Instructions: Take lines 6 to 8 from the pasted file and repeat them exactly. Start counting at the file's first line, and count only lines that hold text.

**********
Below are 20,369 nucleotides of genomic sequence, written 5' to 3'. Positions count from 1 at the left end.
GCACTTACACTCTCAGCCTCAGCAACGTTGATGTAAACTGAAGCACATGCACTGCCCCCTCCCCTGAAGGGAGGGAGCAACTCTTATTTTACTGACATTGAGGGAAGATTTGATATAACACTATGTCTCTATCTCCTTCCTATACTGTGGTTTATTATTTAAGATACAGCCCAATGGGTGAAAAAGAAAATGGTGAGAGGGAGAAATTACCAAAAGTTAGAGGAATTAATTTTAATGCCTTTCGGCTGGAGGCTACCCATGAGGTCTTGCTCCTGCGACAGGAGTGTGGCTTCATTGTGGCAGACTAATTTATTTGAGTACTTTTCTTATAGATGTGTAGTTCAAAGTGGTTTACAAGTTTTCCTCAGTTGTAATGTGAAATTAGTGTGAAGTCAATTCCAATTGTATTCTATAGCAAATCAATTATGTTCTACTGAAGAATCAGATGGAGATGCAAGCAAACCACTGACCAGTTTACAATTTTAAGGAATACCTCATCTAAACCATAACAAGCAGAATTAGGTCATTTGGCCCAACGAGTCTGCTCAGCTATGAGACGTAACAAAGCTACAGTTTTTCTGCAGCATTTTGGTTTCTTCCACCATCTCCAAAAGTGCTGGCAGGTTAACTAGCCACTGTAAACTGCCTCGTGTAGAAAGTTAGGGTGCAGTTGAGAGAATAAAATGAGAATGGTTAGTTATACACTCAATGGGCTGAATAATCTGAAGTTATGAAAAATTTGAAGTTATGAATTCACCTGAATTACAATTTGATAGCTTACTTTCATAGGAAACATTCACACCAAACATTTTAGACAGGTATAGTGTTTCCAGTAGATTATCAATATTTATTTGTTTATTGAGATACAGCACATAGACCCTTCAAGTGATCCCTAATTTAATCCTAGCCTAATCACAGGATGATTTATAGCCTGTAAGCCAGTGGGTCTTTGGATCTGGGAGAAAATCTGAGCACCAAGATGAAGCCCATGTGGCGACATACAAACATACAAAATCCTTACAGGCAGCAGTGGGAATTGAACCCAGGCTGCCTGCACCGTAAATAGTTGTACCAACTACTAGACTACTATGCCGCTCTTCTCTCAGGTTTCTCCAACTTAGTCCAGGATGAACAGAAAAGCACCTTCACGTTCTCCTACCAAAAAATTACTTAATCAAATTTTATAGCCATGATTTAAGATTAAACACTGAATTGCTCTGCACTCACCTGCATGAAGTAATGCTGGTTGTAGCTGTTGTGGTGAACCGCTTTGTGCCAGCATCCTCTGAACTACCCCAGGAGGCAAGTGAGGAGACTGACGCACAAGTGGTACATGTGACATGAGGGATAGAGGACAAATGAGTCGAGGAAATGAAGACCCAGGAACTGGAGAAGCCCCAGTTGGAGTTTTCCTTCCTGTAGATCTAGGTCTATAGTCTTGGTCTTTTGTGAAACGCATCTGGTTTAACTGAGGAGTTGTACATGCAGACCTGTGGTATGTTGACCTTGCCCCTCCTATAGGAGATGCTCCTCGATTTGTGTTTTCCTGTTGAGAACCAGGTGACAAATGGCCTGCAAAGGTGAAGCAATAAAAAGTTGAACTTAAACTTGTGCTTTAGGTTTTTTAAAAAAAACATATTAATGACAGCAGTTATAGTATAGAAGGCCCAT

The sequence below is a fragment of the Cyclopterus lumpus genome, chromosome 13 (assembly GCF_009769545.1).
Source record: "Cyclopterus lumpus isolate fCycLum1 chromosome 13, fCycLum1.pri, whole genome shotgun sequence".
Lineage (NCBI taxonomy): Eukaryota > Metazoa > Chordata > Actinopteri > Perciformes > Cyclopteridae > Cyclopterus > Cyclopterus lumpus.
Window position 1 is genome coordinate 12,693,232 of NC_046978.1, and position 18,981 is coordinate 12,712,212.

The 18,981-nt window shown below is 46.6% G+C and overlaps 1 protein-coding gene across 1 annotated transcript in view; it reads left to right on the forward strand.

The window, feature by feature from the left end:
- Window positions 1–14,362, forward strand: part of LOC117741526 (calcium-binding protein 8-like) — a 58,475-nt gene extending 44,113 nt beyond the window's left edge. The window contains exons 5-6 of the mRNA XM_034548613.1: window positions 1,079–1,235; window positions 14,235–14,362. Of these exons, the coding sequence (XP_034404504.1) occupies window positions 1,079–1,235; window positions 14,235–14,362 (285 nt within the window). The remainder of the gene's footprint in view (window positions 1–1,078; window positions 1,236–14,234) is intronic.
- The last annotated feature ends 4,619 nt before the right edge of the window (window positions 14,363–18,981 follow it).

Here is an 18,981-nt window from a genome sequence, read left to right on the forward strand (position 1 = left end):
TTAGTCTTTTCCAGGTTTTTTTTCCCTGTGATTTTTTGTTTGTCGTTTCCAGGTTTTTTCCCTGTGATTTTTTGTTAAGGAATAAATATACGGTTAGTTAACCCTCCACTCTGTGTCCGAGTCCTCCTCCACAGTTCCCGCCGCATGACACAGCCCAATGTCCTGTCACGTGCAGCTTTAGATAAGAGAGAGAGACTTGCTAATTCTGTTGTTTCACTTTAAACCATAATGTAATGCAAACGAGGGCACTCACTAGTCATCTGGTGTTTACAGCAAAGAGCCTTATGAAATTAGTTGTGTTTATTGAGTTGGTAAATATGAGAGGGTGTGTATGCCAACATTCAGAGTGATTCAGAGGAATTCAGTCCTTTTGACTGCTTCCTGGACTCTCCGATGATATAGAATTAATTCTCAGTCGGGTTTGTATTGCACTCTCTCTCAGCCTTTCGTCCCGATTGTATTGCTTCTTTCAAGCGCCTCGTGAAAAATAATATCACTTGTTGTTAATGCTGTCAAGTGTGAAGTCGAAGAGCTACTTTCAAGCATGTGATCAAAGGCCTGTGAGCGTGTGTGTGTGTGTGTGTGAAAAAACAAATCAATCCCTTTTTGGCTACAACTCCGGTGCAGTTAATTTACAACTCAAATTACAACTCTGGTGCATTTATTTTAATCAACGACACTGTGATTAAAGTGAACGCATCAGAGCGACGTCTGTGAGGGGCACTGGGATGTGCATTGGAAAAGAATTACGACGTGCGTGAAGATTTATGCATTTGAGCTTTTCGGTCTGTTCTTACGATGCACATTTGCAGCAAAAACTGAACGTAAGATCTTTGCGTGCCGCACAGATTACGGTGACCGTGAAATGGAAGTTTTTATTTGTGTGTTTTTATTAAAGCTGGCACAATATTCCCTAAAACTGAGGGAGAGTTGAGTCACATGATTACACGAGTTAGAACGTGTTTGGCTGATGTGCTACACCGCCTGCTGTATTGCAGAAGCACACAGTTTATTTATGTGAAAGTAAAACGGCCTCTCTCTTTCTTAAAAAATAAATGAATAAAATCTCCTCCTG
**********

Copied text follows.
Window position 1 is genome coordinate 12,693,232 of NC_046978.1, and position 18,981 is coordinate 12,712,212.

The 18,981-nt window shown below is 46.6% G+C and overlaps 1 protein-coding gene across 1 annotated transcript in view; it reads left to right on the forward strand.

The window, feature by feature from the left end: